Monthly Archives: February 2016

A Formal Version of the Third Way

I believe by using mereological sums, I avoid the charge of the quantifier shift fallacy.

D1: God is the x such there is not some y by which x receives the necessity it has, and x is a member of the essentially ordered causal series by which things receive their necessity .
P1. For all x, if it is possible that x does not exist, then there is a time at which x does not exist.
P2. If there is a time at which the mereological sum of everything does not exist, then there does not exist now the mereological sum of everything.
P3. If there exists now some x, then there exists now the mereological sum of everything.
P4. I exist now.
P5. If necessarily there exists the mereological sum of everything, then there is some x that necessarily exists, and x is a part of the mereological sum of everything.
P6. If there is some x that necessarily exists, then if for all x, x necessarily exists, then there is some y such that x receives the necessity it has from y, only if there is an essentially ordered causal series by which things receive their necessity and it does not regress finitely.
P7. For all z it is not the case that there is an x, such that both x is a member of the essentially ordered causal series by which things receive z and it is not the case that z regresses finitely.
P8. For all x, if x necessarily exists, then x is a member of the essentially ordered causal series by which things receive their necessity.
P9. For all x, if there is not some y by which  x receives the necessity it has, and x is a member of the essentially ordered causal series by which things receive their necessity, then for all z, there is not some y by which z receives the necessity it has, and z is a member of the essentially ordered series by which things receive their necessity, and z is identical to x.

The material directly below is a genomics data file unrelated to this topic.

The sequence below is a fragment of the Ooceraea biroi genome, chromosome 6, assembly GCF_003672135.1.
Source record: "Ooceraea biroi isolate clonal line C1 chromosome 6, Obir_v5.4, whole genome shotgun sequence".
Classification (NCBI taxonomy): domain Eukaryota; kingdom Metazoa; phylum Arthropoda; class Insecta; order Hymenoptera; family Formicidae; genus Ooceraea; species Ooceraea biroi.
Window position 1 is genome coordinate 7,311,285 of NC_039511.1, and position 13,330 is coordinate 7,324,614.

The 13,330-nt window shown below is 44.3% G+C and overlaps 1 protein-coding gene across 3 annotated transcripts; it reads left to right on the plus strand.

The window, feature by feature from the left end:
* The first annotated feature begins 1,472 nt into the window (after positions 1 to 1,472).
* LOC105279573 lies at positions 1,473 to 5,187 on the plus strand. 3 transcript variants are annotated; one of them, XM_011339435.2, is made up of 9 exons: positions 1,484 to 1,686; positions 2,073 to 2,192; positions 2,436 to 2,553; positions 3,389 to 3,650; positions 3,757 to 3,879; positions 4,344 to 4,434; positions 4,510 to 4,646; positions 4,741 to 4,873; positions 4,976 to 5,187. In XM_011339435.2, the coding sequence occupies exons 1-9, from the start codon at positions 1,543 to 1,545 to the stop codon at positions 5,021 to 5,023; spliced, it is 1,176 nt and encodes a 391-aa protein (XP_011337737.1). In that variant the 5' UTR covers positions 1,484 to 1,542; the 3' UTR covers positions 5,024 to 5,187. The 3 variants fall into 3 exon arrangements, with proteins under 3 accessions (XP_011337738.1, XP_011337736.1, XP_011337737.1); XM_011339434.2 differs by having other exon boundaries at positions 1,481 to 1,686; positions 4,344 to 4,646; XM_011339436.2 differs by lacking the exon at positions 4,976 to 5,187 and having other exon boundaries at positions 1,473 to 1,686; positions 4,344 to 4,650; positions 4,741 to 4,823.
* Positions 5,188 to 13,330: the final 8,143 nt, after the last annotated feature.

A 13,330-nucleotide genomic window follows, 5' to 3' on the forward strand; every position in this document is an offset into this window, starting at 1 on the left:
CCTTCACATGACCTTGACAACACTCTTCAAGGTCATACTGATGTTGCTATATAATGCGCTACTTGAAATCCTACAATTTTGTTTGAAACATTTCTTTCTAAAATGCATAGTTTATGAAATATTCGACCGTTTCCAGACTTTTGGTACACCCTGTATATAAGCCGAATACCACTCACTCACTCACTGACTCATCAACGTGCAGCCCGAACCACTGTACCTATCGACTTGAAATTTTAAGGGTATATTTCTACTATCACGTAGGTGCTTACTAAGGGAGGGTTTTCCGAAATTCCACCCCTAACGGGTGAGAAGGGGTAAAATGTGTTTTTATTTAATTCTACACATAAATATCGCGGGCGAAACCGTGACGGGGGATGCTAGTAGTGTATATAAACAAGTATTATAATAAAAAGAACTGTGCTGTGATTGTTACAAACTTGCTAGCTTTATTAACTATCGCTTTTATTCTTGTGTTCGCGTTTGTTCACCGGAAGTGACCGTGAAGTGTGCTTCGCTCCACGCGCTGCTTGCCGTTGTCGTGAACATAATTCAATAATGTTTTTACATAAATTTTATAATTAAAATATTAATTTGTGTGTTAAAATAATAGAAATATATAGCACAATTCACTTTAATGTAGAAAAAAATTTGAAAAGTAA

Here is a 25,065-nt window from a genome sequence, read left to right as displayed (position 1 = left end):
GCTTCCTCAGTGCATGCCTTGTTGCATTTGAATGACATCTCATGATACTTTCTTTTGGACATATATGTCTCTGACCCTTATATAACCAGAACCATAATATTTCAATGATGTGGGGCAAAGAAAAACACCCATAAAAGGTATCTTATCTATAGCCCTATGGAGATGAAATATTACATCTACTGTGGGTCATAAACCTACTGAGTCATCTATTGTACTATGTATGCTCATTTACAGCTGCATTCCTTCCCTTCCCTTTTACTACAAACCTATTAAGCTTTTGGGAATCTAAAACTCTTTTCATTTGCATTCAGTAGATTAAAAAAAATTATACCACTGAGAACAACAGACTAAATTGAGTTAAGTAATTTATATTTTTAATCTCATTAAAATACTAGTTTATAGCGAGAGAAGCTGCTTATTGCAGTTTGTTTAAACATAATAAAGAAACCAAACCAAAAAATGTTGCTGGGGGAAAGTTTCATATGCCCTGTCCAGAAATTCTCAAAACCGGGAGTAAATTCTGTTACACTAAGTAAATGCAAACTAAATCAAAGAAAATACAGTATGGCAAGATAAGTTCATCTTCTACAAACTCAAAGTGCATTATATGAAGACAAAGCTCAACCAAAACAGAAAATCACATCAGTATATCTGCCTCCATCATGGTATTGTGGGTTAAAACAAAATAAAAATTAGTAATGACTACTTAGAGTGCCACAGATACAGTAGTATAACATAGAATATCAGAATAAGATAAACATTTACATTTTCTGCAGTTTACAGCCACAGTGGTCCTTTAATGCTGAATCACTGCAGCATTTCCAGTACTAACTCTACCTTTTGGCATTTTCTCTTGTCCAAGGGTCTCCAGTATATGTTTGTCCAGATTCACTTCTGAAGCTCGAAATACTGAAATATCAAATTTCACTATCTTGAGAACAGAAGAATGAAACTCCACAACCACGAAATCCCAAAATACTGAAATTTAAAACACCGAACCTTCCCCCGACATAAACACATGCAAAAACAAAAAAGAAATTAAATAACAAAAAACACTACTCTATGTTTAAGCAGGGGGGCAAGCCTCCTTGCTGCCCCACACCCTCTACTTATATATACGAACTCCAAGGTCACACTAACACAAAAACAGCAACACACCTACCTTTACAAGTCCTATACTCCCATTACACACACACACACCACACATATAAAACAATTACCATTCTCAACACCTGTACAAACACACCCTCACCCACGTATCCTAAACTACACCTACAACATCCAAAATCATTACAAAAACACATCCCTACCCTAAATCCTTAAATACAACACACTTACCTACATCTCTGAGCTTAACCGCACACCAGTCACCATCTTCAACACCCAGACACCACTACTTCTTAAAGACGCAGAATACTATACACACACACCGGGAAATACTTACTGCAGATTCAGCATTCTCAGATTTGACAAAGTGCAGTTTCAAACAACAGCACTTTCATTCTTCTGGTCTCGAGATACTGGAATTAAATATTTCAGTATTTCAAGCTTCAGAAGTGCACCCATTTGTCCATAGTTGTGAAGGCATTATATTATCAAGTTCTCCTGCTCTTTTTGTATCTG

C1. God necessarily exists.

Note: D1 tells us that God does not receive his necessity from any other cause, but, being a part of the causal series by which things receive their necessity, is the cause of necessity in other things.

Let:
E!x ≝ x exists
E!t ≝ x exists at time t
Fx ≝ x regresses finitely
Oxy ≝ x is a member of essentially ordered causal series y
Rxy ≝ x receives the necessity it has from y
σ<x,P> ≝ the mereological sum of all x that P.
σ<e,E!> ≝ (∀x)[E!x ⊃ (x ≤ e)] & (∀y)[(y ≤ e) ⊃ (∃z)(E!z & (y ⊗ z)]1
e ≝ everything
g ≝ (ɿx)[~(∃y)Rxy & Oxl]
i ≝ I (the person who is me)
l ≝ the causal series by which things receive their necessity
n ≝ now

1. (∀x)[♢~E!x ⊃ (∃t)~E!tx] (premise)
2. (∃t)~E!tσ<e,E!> ⊃ ~E!nσ<e,E!> (premise)
3. (∃x)E!nx ⊃ E!nσ<e,E!>(premise)
4. E!ni (premise)
5. ☐E!σ<e,E!> ⊃ (∃x)[☐E!x &(x ≤ e)] (premise)
6. (∃x)☐E!x ⊃ {(∀x)[☐E!x ⊃ (∃y)Rxy] ⊃ (∃x)[Oxl & ~Fl]} (premise)
7. (∀z)~(∃x)[Oxz & ~Fz] (premise)
8. (∀x)[☐E!x ⊃ Oxl] (premise)
9. (∀x){[~(∃y)Rxy & (Oxl & Fl)] ⊃ (∀z)[(~(∃y)Rzy & Ozl) ⊃ (z = x)]} (premise)
10. ♢~E!σ<e,E!> (IP)
11. ♢~E!σ<e,E!> ⊃ (∃t)~E!tσ<e,E!> (1 UI)
12. (∃t)~E!tσ<e,E!> (10,11 MP)
13. ~E!nσ<e,E!> (2,12 MP)
14. (∃x)E!nx (4 EG)
15. E!nσ<e,E!> (3,14 MP)
16. E!nσ<e,E!> & ~E!nσ<e,E!> (13,15 Conj)
17. ~♢~E!σ<e,E!> (10-16 IP)
18. ☐E!σ<e,E!> (17 ME)
19. (∃x)[☐E!x &(x ≤ e)] (5,18 MP)
20. ☐E!μ & (μ ≤ e) (19 EI)
21. ☐E!μ (20 Simp)
22. (∃x)☐E!x (21 EG)
23. (∀x)[☐E!x ⊃ (∃y)Rxy] ⊃ (∃x)[Oxl & ~Fl] (6,22 MP)
24. ~(∃x)(Oxl & ~Fl)] (7 UI)
25. ~(∀x)[☐E!x ⊃ (∃y)Rxy] (23,24 MT
26. (∃x)~[☐E!x ⊃ (∃y)Rxy] (25 QN)
27. (∃x)~[~☐E!x ∨ (∃y)Rxy] (26 Impl)
28. (∃x)[~~☐E!x & ~(∃y)Rxy] (27 DeM)
29. ~~☐E!ν & ~(∃y)Rνy (28 EI)
30. ☐E!ν & ~(∃y)Rνy (29 DN)
31. ☐E!ν (30 Simp)
32. ☐E!ν ⊃ Oνl (8 UI)
33. Oνl (31,32 MP)
34. ~(∃x)[Oxl & ~Fl] (7 UI)
35. (∀x)~[Oxl & ~Fl] (34 QN)
36. ~[Oνl & ~Fl] (35 UI)
37. ~Oνl ∨ ~~Fl (36 DeM)
38. ~~Oνl (33 DN)
39. ~~Fl (37,38 DS)
40. Fl (39 DN)
41. ~(∃y)Rνy (30 Simp)
42. Oνl & Fl (33,40 Conj)
43. ~(∃y)Rνy (Oνl & Fl) (41,42 Conj)
44. [~(∃y)Rνy & (Oνl & Fl)] ⊃ (∀z)[(~(∃y)Rzy & Ozl) ⊃ (z = ν)] (9 UI)
45. (∀z)[(~(∃y)Rzy & Ozl) ⊃ (z = ν)] (43,44 MP)